This past Wednesday, I had the unique opportunity to sit down and talk with Elaina Newport, performer and co-writer for Capitol Steps, a politically inspired improvisational group of current and former Congressional staffers.
Billing themselves as “the only group in America that attempts to be funnier than the Congress,” Capitol Steps brings a humorous side to the mundanely familiar political scene with skits and satirical musical hits such as “Die Nadermouth” and “I Stuffed My Pants All Night”- a ballad set to “I Could Have Danced All Night” in tribute to former National Security Advisor Sandy Berger, who walked away with classified documents from the National Archives.
The following are some excerpts from the interview.
Campus Times: How long has Capitol Steps been around?
Elaina Newport: Well, we started in 1981, and oddly enough, we started as a Senate office Christmas party act. Actually the joke that we’ve gotten a lot of mileage out of was that we hoped to put on a traditional Christmas play but we work in the Senate so we couldn’t find three wisemen or a virgin. Twenty-three years later were still at it.
CT: How did Capitol Steps start? What was its main inspiration and goal?
EN: Well, we always like to give people a good laugh. These days it’s especially important with the headlines being so serious. We turn on the TV and watch CNN and think “Oh God now I’m so depressed.”
CT: What did you do before joining the Capitol Steps, and how did you get involved with them?
EN: Well, I was working for Senator Percy from Illinois fresh out of college, and well, I guess Capitol Steps was a fairly stupid thing for me to do. Here I am six months into the job I really like and then I decide, “oh lets make fun of the boss.” But, we just did it for a lark.
CT: What roles do you play in the group and what are some of your favorite?
EN: Actually throughout the years I’ve played a cow (during the mad cow scare) and a mosquito during the West Nile scare. On the political front I’ve played Martha Stewart, Monica [Lewinsky], Hillary [Clinton] and Theresa Heines Kerry.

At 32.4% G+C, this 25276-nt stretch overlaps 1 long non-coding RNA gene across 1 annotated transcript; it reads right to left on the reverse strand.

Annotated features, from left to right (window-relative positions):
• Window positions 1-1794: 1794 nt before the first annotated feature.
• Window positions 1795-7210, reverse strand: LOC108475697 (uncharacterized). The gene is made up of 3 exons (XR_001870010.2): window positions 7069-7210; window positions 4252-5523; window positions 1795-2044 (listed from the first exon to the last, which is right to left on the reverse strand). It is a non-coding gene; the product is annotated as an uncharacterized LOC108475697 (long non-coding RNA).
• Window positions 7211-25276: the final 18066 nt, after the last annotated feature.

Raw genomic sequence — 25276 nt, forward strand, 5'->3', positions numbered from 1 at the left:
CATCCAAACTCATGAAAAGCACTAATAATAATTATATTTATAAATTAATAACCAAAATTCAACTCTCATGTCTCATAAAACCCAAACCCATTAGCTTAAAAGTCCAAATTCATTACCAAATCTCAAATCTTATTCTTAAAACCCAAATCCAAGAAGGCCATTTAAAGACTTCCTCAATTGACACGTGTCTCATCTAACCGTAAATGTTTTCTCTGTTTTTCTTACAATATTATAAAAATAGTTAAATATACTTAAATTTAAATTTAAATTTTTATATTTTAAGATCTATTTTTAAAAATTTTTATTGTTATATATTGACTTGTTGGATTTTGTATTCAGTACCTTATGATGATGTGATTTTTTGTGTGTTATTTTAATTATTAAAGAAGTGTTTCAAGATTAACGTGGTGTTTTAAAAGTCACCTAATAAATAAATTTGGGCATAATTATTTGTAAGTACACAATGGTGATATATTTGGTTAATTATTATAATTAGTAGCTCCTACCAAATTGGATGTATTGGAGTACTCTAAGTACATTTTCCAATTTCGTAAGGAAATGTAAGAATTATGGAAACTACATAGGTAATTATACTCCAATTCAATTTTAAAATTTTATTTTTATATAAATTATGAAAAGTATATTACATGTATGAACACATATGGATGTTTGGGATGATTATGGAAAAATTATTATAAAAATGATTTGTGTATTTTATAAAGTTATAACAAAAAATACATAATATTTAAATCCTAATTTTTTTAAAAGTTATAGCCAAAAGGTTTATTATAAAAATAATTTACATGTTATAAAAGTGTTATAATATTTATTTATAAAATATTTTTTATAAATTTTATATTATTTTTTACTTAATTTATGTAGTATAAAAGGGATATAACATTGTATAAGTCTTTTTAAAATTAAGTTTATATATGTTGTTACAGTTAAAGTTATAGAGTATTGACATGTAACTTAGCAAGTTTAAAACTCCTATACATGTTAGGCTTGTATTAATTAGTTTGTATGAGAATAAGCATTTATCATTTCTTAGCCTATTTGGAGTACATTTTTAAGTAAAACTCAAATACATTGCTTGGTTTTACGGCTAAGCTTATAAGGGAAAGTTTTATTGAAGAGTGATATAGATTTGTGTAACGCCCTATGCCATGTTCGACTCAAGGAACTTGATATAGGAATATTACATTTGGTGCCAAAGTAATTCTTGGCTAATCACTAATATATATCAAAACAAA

CT: Who writes all of yoursongs?
EN: I write about half of them. A guy named Mark Edon writes about the other half. We shoot things back and forth pretty frequently. The cast continuously contributes as well. One time a guy was playing George W. Bush in the 2000 campaign. On stage he was giving reasons he was better than past presidents (namely Clinton) and one reason was that he loved his wife very much, would never cheat on her and he was in a ‘monotonous’ relationship.
CT: What’s life like on tour?
EN: Great fun! The audiences are terrific. It’s also very exciting because we constantly have to keep our tour on update with current political news. For example, we were on tour when they announced that Edwards was going to be Kerry’s Vice President, so we came up with a song, “I Feel Pretty,” to do at our show that day.
CT: Has there ever been pressure for censorship from the government or backlash from any special interest groups?
EN: Yeah, I’m surprised John Ashcroft doesn’t have a list somewhere. But no, not really. We have performed for several presidents. Before the show the staff is always nervous. They want to know exactly what we’re going to do because they don’t want to get in trouble.
One time we were performing for former President Bush and we cut out every part that had him in it and after the show he came up to us and said that was great but, what about me? The politicians generally like it and if they don’t, they tend to ignore it.
CT: Without giving too much away, what can we expect to see from you this Friday?
EN: Well, we’re constantly updating, but definitely all the major characters – Edwards, Kerry, Cheney and Bush. Non-political things, as well, from Martha Stewart to the high price of gas. We also have about 30 songs lined up.
CT: If there’s one thing you could say about Capitol Steps to people who don’t know the group, what would you like them to know?
EN: We started on Capitol Hill, so we’re kind of laughing at ourselves.
CT: Any final words or thoughts for our readers?
EN: As election approaches no president can solve all the problems. So, vote for the one that’s funniest! Because if they’re not good, they’ll at least make you laugh.
The Capitol Steps have been featured on major networks such as ABC, CBS, NBC and PBS, and now you have the chance to see them at UR this Friday at 8 p.m. at Hoyt Auditorium. Tickets are $5 for undergraduates, $10 for graduates or staff and $15 for the general public.
Tickets may be purchased in advance at the Common Market or before the show at the door.
Aziz can be reached at firstname.lastname@example.org.